For example, the Bible is not an organized system of thought, like a systematic theology. It is a collection of stories, historical incidents, lists and legal case studies that often have little obvious “theological” content. Westerners tend to read these accounts searching for isolated tidbits of devotional or theological insight, rather than for the broader impact of the “story.” What to westerners may seem the “plain meaning of the text” may not be at all obvious to a person raised in the East. So it is probably not helpful to decide matters of “syncretism” on the basis of the Greek philosophical worldview westerners have inherited from the past (Massey 2004, 297-298).
How do you promote healthy contextualization and avoid syncretism? The answer is what I call double exegesis. On the one hand, we need to be faithful in studying and understanding the word of God; on the other, we need to give careful study and attention to the culture in which the gospel is finding its roots. Syncretism occurs when either the scriptures or the local culture are ignored. Following are three practical suggestions to safeguard contextualization against the dangers of syncretism.
EXEGESIS OF SCRIPTURE
Out of a personal struggle against self-deception I have developed what I sometimes call a “life hermeneutic” to safeguard my study of scripture. This “life hermeneutic” involves five fundamental strategies:
1. Combine authentic prayer and self-distrust. If human hearts are exceedingly wicked and deceptive (Jer. 17:9), then the greatest barrier to scriptural understanding is the lack of a teachable spirit. It is only as we are willing to hear and obey (John 7:17) every bit of scriptural light that the Spirit of God will take us deeper into the truth of his word.
2. Use a variety of translations. Comparing several translations against each other, careful interpreters can sense what parts of the scripture narrative are clear for their purpose and what parts are not. In environments where only one or two translations are available, syncretism will not be avoided without guidance from at least two scholars in the original languages.
3. Favor the clear texts. It is helpful to spend the majority of one’s study time in the sections of scripture that are reasonably clear. The clear texts of scripture establish the reader in the great verities of the Bible’s message, safeguarding the interpreter against a syncretistic use of unclear texts.
4. Favor general reading. Compare the results of proof-text study with much general reading of scripture. Without the control of broad reading, it is easy for interpreters to mix and match texts to produce the conclusion they want.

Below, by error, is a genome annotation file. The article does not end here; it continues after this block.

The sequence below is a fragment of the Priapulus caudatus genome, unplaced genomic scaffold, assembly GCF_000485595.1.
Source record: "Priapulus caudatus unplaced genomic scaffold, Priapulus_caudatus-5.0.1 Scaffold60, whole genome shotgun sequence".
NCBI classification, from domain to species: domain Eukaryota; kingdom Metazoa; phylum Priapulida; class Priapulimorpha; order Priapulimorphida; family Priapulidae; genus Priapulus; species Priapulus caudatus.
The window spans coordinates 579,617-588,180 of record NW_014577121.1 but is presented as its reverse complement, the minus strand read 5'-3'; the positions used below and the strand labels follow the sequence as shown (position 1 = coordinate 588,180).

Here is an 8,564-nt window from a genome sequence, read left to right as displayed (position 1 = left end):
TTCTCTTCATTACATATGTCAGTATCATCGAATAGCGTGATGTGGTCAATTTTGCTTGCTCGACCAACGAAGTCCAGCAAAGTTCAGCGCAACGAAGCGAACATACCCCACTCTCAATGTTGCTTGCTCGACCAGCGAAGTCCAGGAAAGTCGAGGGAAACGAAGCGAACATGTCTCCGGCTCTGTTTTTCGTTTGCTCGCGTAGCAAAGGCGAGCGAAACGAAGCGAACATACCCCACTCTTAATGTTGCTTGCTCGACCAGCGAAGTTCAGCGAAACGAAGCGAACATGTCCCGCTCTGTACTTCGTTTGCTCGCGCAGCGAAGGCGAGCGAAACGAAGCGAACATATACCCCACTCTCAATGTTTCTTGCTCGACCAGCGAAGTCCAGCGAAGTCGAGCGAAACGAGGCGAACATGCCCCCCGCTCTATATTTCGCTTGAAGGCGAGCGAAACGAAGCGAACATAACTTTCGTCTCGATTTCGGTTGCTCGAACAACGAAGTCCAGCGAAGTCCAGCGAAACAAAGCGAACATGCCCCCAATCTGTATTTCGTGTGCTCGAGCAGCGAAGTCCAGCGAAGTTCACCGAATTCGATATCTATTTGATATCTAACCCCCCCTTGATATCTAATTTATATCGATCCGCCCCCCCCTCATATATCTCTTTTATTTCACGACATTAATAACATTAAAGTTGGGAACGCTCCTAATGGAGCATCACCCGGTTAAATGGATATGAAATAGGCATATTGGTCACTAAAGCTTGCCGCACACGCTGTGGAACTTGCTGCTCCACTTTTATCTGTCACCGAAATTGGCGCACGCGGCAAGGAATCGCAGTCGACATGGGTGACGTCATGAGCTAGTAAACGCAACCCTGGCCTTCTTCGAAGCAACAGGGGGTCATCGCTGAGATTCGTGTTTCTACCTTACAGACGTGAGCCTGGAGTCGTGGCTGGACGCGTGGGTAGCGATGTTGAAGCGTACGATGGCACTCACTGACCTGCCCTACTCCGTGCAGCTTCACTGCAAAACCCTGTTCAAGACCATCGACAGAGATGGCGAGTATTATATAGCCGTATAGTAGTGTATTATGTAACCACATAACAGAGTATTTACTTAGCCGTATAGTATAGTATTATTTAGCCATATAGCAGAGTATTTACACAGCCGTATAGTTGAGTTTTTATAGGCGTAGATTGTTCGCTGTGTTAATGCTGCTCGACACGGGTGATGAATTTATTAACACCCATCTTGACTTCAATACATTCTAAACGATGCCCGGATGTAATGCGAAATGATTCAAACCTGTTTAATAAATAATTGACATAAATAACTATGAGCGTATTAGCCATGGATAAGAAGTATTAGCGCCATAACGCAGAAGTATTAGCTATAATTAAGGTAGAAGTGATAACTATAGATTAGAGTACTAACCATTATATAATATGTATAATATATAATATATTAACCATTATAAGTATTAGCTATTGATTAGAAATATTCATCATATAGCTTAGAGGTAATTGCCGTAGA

5. Include group processing. The broader the variety of people involved in the exegesis, the less likely that syncretistic readings will be accepted. What will seem clear to one will not be clear to others. The challenges of others can disrupt our comfortable syncretisms.
When studied in this way, the biblical narratives gradually transform the hearer’s worldviews and belief systems (Wilson 2004, 1). New believers will recognize potential syncretisms in their culture that outsiders would not. The scriptures themselves do the cleansing work, without the introduction of Western biases and worldviews.
Popular religion and culture are also best evaluated within a group setting. The ideal group would include representatives of the people group, one or more individuals with strong exegetical skills and one or more individuals with knowledge of mission theory and practice (particularly with the process of critical contextualization). After careful examination in the light of scripture, the following three kinds of beliefs and practices of an “insider” group should be retained:
1. those that are clearly consistent with biblical principles,
2. those that contain a powerful redemptive analogy that does not contradict scripture or do any practical harm and
3. those that are not demonic and have no unbiblical or negative connotations, particularly if they are an important part of the local culture.
After cultural viewpoints have been carefully examined in the light of scripture, the following three beliefs and practices of an “insider” group should be discarded or replaced with a functional substitute based on biblical principles:
1. those that have demonic overtones or destructive consequences,
2. those that are not bad in themselves, but have negative connotations within the culture and
3. those that are good in themselves, but have become burdensome to the local people.
AN ATTITUDE OF COMPASSION